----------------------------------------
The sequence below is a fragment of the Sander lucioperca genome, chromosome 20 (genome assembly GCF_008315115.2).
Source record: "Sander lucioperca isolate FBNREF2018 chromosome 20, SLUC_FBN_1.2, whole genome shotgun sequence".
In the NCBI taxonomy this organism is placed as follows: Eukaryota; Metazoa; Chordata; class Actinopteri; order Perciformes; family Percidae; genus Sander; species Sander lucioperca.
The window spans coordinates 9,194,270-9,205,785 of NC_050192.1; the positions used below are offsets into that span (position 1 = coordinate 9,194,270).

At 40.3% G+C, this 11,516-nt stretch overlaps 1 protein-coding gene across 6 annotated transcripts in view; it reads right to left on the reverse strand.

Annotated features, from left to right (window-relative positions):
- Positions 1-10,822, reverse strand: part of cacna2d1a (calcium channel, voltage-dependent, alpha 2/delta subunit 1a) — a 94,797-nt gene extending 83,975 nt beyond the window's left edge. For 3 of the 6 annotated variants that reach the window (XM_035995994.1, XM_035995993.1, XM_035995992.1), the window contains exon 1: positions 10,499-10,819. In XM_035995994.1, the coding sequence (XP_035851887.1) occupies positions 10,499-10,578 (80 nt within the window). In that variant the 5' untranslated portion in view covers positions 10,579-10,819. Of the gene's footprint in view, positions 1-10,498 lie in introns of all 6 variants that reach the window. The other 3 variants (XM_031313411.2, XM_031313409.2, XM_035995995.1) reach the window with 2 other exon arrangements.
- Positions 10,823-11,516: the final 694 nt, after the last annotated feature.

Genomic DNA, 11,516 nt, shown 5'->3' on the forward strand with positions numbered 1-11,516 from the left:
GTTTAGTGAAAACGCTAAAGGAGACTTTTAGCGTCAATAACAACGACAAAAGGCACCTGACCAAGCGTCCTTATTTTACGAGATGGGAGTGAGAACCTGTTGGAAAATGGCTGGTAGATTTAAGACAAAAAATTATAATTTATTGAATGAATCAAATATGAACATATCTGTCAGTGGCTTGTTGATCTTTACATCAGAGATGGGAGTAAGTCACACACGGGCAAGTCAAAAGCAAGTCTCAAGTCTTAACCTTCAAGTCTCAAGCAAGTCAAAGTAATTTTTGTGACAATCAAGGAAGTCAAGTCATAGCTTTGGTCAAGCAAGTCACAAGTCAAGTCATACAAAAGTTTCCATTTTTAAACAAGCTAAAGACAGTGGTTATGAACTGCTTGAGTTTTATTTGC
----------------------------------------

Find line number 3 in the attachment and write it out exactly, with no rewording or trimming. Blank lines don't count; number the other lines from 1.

In the NCBI taxonomy this organism is placed as follows: Eukaryota; Metazoa; Chordata; class Actinopteri; order Perciformes; family Percidae; genus Sander; species Sander lucioperca.